Tag: detail

In the Archive: New and Found 2

In the Archive: New and Found 2

By Editors

Click on drawings to move, enlarge, and identify. The New and Found series is an informal miscellany, which allows us to show some recent acquisitions together with material in the archive or the libraries at Shatwell that you may not have seen before. New Julia Bloomfield recalls a dinner with… Read More

David K. Ross: Archetypes (2021) – Review and Excerpt

David K. Ross: Archetypes (2021) – Review and Excerpt

By Helen Thomas

‘Artists don’t make objects. Artists make mythologies.’– Anish Kapoor, 2020 Flip over the dark grey endpaper to encounter a black, black void in the centre of the page, like a rabbit hole or a Kapoor construction. Its frame in the image is the pale curved shell of a concrete cylinder… Read More

The Pursuit of Gothic

The Pursuit of Gothic

By Rosemary Hill

William Gilpin notoriously suggested that the ruins of Tintern Abbey could be improved by ‘a mallet judiciously used’. [1] The next generation saw in the architecture of the Middle Ages something more than an assortment of ornamental landscape features, but it did not begin to understand it. Uvedale Price, whose… Read More

The Hidden Horizontal. Cornices in Art and Architecture: Exhibition Review

The Hidden Horizontal. Cornices in Art and Architecture: Exhibition Review

By Cammy Brothers

Architecture is never an easy topic for exhibitions, because the level of knowledge and pre-existing interest of the public is difficult to gauge. A show devoted specifically to a single architectural detail, seen across a historic panorama, is even more challenging. But this is the ambition of ‘The Hidden Horizontal:… Read More

biq: Revealing Construction

biq: Revealing Construction

By Neil Middleton

The French Modernist Auguste Perret is famously quoted as saying that ‘Construction is the mother tongue of the architect. The architect is a poet who thinks and speaks in terms of construction’.  If this is the case, and given drawings are the primary communication tool for architects, it is perhaps… Read More

André Arbus: Details Matter

André Arbus: Details Matter

By Anna Healy

These presentation drawings – polished, finished, complete – were drawn by André Arbus in the 1950s. They are of a compact, open-plan apartment. Although they are not design drawings, they reveal a lot about the process of design. They communicate thought and care and suggest many drawings have come before them.… Read More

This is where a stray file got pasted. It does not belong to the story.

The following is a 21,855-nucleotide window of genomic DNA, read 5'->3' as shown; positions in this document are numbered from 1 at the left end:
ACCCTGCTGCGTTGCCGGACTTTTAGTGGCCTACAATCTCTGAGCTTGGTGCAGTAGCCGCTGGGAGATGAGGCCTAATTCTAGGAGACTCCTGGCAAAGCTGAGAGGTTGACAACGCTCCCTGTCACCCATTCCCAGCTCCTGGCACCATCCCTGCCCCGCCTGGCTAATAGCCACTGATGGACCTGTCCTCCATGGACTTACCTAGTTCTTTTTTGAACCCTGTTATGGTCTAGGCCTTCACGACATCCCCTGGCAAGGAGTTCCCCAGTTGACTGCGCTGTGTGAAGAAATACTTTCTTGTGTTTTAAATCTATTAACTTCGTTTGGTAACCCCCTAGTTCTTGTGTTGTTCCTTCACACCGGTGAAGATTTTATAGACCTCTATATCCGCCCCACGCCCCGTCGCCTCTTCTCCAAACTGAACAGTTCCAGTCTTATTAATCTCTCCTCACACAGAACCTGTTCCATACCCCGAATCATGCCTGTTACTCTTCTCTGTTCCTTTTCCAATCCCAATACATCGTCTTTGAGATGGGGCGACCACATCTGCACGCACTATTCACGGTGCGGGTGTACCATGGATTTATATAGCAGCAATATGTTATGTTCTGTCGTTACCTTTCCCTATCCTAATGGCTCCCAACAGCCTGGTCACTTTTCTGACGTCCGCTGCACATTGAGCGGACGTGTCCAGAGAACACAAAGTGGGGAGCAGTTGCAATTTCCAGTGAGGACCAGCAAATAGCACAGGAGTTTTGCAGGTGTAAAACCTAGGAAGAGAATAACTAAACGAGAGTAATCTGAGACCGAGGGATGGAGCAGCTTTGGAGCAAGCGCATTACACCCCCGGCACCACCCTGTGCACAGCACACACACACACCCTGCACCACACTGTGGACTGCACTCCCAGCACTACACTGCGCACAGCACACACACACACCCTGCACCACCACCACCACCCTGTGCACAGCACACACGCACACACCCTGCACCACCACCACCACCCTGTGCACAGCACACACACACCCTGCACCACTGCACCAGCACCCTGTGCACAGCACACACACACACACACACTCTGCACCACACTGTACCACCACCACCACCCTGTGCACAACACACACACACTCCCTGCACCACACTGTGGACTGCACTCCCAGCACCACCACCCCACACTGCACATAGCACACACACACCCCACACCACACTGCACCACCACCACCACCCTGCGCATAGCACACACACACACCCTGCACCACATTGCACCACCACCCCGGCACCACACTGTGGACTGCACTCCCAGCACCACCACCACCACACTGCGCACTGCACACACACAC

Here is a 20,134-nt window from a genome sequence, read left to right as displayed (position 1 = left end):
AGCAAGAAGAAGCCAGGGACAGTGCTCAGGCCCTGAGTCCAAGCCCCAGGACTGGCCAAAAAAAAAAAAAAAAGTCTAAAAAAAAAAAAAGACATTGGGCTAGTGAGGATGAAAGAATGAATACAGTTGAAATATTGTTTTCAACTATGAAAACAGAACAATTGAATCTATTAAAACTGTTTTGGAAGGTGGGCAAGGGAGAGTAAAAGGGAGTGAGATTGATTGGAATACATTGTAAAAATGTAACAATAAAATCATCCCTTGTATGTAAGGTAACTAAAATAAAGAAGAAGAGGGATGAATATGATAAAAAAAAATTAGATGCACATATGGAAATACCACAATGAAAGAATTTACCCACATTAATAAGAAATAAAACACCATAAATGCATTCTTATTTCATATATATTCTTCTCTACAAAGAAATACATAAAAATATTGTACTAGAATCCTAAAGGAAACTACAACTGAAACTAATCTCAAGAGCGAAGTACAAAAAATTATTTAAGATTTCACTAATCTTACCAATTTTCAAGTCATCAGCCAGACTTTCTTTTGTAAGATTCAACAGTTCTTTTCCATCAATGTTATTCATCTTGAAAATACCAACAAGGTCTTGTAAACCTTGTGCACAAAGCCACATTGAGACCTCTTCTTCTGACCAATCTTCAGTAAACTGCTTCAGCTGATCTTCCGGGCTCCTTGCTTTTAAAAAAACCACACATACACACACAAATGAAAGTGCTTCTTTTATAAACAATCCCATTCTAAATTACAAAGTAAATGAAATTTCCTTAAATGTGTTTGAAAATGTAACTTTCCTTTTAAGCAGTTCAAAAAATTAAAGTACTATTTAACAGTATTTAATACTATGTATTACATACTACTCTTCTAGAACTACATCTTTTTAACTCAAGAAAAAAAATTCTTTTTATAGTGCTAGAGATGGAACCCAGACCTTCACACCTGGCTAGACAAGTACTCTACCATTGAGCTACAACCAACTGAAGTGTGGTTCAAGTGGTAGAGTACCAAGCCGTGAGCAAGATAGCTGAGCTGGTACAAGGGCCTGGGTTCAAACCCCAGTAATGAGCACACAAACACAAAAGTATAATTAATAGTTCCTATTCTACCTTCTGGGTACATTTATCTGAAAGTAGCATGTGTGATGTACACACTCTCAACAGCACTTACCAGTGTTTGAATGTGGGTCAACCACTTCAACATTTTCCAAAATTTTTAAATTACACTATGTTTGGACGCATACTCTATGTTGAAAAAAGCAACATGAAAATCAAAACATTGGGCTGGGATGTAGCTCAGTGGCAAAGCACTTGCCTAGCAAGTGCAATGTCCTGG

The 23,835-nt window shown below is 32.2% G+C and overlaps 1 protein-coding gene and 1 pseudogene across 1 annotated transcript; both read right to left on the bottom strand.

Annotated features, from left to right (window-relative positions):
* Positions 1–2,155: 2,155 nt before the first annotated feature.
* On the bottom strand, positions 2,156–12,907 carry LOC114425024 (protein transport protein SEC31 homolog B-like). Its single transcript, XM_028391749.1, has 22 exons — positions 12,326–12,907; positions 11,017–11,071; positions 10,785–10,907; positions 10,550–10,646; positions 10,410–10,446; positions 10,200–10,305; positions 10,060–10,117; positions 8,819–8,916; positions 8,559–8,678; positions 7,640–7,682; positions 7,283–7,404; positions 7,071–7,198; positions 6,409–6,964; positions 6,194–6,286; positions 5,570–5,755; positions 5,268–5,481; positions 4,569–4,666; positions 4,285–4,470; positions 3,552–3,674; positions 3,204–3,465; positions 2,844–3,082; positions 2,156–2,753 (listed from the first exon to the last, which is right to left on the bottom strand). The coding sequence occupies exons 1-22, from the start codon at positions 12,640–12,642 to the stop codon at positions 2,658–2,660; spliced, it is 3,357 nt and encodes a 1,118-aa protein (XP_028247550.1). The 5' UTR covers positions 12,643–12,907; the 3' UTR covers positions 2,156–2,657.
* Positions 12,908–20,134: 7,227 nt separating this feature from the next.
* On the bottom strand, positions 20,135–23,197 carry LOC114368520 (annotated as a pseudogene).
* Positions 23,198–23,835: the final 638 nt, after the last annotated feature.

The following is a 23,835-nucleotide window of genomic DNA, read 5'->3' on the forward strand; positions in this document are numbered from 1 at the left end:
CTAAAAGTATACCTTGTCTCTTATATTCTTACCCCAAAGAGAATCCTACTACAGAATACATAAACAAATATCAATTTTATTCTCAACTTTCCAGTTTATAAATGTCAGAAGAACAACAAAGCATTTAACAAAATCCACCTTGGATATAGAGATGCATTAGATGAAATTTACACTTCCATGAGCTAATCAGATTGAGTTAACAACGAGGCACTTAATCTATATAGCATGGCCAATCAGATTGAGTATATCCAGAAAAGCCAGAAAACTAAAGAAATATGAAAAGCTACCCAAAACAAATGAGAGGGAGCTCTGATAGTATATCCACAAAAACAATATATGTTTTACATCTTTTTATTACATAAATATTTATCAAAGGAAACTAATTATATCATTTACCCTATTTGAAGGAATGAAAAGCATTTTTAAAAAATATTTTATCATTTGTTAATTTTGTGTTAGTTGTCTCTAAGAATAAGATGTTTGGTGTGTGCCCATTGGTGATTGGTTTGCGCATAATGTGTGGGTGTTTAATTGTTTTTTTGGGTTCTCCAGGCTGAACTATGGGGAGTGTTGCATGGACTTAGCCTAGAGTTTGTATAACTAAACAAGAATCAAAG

The Values of Profiles (1951)

The Values of Profiles (1951)

By Luigi Moretti

Provoked by the assertion of rational architecture, the beginnings of modern non-figurative art coincide in time with the exclusion from the world of living forms of cornices and profiles, the most evidently ‘abstract’ elements of ancient architecture. At least two reasons may be relevant to this singular phenomenon: one is… Read More

On a handrail

On a handrail

By Jon Lopez

What drew me to the drawings Tony made, and the handrail itself, is the line it treads between standardisation and customisation. The way in which, for instance, standard sections of steel are bundled together and expressed to form thicker newel posts or to hold the glazing panels of the balustrade.… Read More

Tony Fretton: Drawn Closer

Tony Fretton: Drawn Closer

By Tony Fretton and Sarah Handelman

Sometimes you make drawings to tell yourself the project is going okay. Well, that’s what I do. This drawing came quite late in the design of the first Lisson Gallery. In the way I used to work, you would reach a point where you’d have a very thorough sense of… Read More

ETH Zurich: Casting the Cornice in Ticino

ETH Zurich: Casting the Cornice in Ticino

By Emma Letizia Jones and Erik Wegerhoff

From the fifteenth century onwards, the Swiss region of Ticino was famous for its stuccatori – the skilled decorative plaster workers that migrated down to Italy in search of work ornamenting the great palaces and churches of the Renaissance. Further generations of these craftsmen made their way over the Gotthard pass to… Read More

Six Architects on their Dream Desks

Six Architects on their Dream Desks

By Roz Barr, Biba Dow, Elizabeth Hatz, Emma Letizia Jones, Stephanie Macdonald and Helen Thomas

Drawing Matter recently acquired this design for a table, below. Although the work’s last sale in 1972 attributed the drawing to Thomas Chippendale, we are (perhaps wishfully) hoping that it might be an architect’s own design for desk. The sheet set off a flurry of chatter about the platonic spaces… Read More

Halsey Ricardo

Halsey Ricardo

By Nicholas Olsberg

Early in 1916, RIBA president Halsey Ricardo reported on an acquisition that, when added to the works of Bibiena, Palladio, Jones and Wren, would begin to build a more continuous corpus of the drawn history of architecture. [1] This was a large set of sketchbooks and project drawings ‘from a… Read More